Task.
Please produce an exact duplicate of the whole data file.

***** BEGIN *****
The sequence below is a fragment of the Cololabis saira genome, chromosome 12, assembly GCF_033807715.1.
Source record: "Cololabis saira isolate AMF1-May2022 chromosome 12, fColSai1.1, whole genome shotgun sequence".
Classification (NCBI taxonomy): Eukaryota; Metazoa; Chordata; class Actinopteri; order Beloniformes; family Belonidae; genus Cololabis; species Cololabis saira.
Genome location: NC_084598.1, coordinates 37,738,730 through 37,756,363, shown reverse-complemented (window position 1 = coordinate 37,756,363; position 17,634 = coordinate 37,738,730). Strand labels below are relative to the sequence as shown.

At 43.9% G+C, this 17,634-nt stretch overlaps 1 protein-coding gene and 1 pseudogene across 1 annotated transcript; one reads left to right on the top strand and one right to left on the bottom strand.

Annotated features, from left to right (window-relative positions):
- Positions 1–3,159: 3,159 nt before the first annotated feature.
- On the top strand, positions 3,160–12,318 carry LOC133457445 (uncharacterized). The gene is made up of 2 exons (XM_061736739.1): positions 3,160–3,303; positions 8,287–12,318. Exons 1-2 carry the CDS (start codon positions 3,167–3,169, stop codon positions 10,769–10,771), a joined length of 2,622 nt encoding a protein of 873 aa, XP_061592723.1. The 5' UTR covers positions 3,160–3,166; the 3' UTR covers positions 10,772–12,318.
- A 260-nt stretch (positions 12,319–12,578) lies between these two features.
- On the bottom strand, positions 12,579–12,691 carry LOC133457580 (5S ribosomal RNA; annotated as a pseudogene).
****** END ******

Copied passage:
The sequence below is a fragment of the Cololabis saira genome, chromosome 12, assembly GCF_033807715.1.
Source record: "Cololabis saira isolate AMF1-May2022 chromosome 12, fColSai1.1, whole genome shotgun sequence".
Classification (NCBI taxonomy): Eukaryota; Metazoa; Chordata; class Actinopteri; order Beloniformes; family Belonidae; genus Cololabis; species Cololabis saira.
Genome location: NC_084598.1, coordinates 37,738,730 through 37,756,363, shown reverse-complemented (window position 1 = coordinate 37,756,363; position 17,634 = coordinate 37,738,730). Strand labels below are relative to the sequence as shown.

At 43.9% G+C, this 17,634-nt stretch overlaps 1 protein-coding gene and 1 pseudogene across 1 annotated transcript; one reads left to right on the top strand and one right to left on the bottom strand.

Annotated features, from left to right (window-relative positions):
- Positions 1–3,159: 3,159 nt before the first annotated feature.
- On the top strand, positions 3,160–12,318 carry LOC133457445 (uncharacterized). The gene is made up of 2 exons (XM_061736739.1): positions 3,160–3,303; positions 8,287–12,318. Exons 1-2 carry the CDS (start codon positions 3,167–3,169, stop codon positions 10,769–10,771), a joined length of 2,622 nt encoding a protein of 873 aa, XP_061592723.1. The 5' UTR covers positions 3,160–3,166; the 3' UTR covers positions 10,772–12,318.
- A 260-nt stretch (positions 12,319–12,578) lies between these two features.
- On the bottom strand, positions 12,579–12,691 carry LOC133457580 (5S ribosomal RNA; annotated as a pseudogene).